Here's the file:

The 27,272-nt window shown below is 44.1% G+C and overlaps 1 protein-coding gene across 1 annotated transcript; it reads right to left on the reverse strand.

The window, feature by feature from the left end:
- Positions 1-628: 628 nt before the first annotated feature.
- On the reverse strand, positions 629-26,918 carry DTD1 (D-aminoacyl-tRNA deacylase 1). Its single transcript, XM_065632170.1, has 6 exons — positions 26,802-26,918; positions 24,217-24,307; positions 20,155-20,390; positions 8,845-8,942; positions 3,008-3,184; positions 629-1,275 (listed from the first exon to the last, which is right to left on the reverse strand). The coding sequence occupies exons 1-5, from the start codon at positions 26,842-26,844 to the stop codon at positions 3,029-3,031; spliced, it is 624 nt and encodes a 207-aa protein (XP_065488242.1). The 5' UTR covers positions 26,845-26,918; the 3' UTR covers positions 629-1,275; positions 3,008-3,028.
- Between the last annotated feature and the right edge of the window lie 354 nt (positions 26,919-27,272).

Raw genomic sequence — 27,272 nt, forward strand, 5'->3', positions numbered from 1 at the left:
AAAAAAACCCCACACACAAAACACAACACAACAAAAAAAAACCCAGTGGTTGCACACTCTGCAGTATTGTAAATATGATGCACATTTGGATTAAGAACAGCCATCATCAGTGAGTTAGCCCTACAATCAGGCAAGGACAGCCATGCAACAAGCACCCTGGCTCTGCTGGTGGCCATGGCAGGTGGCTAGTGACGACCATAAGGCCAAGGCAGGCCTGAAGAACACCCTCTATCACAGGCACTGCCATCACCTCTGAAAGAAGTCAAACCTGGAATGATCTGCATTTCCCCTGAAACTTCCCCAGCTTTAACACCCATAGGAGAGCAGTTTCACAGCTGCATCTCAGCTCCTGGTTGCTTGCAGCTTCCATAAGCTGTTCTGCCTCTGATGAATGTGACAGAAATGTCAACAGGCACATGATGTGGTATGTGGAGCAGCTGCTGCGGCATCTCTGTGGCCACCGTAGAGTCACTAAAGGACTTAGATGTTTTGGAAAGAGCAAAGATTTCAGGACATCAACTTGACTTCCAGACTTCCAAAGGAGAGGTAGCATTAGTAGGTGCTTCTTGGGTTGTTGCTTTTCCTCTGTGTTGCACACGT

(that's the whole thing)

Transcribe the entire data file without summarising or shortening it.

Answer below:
The 27,272-nt window shown below is 44.1% G+C and overlaps 1 protein-coding gene across 1 annotated transcript; it reads right to left on the reverse strand.

The window, feature by feature from the left end:
- Positions 1-628: 628 nt before the first annotated feature.
- On the reverse strand, positions 629-26,918 carry DTD1 (D-aminoacyl-tRNA deacylase 1). Its single transcript, XM_065632170.1, has 6 exons — positions 26,802-26,918; positions 24,217-24,307; positions 20,155-20,390; positions 8,845-8,942; positions 3,008-3,184; positions 629-1,275 (listed from the first exon to the last, which is right to left on the reverse strand). The coding sequence occupies exons 1-5, from the start codon at positions 26,842-26,844 to the stop codon at positions 3,029-3,031; spliced, it is 624 nt and encodes a 207-aa protein (XP_065488242.1). The 5' UTR covers positions 26,845-26,918; the 3' UTR covers positions 629-1,275; positions 3,008-3,028.
- Between the last annotated feature and the right edge of the window lie 354 nt (positions 26,919-27,272).

Raw genomic sequence — 27,272 nt, forward strand, 5'->3', positions numbered from 1 at the left:
AAAAAAACCCCACACACAAAACACAACACAACAAAAAAAAACCCAGTGGTTGCACACTCTGCAGTATTGTAAATATGATGCACATTTGGATTAAGAACAGCCATCATCAGTGAGTTAGCCCTACAATCAGGCAAGGACAGCCATGCAACAAGCACCCTGGCTCTGCTGGTGGCCATGGCAGGTGGCTAGTGACGACCATAAGGCCAAGGCAGGCCTGAAGAACACCCTCTATCACAGGCACTGCCATCACCTCTGAAAGAAGTCAAACCTGGAATGATCTGCATTTCCCCTGAAACTTCCCCAGCTTTAACACCCATAGGAGAGCAGTTTCACAGCTGCATCTCAGCTCCTGGTTGCTTGCAGCTTCCATAAGCTGTTCTGCCTCTGATGAATGTGACAGAAATGTCAACAGGCACATGATGTGGTATGTGGAGCAGCTGCTGCGGCATCTCTGTGGCCACCGTAGAGTCACTAAAGGACTTAGATGTTTTGGAAAGAGCAAAGATTTCAGGACATCAACTTGACTTCCAGACTTCCAAAGGAGAGGTAGCATTAGTAGGTGCTTCTTGGGTTGTTGCTTTTCCTCTGTGTTGCACACGT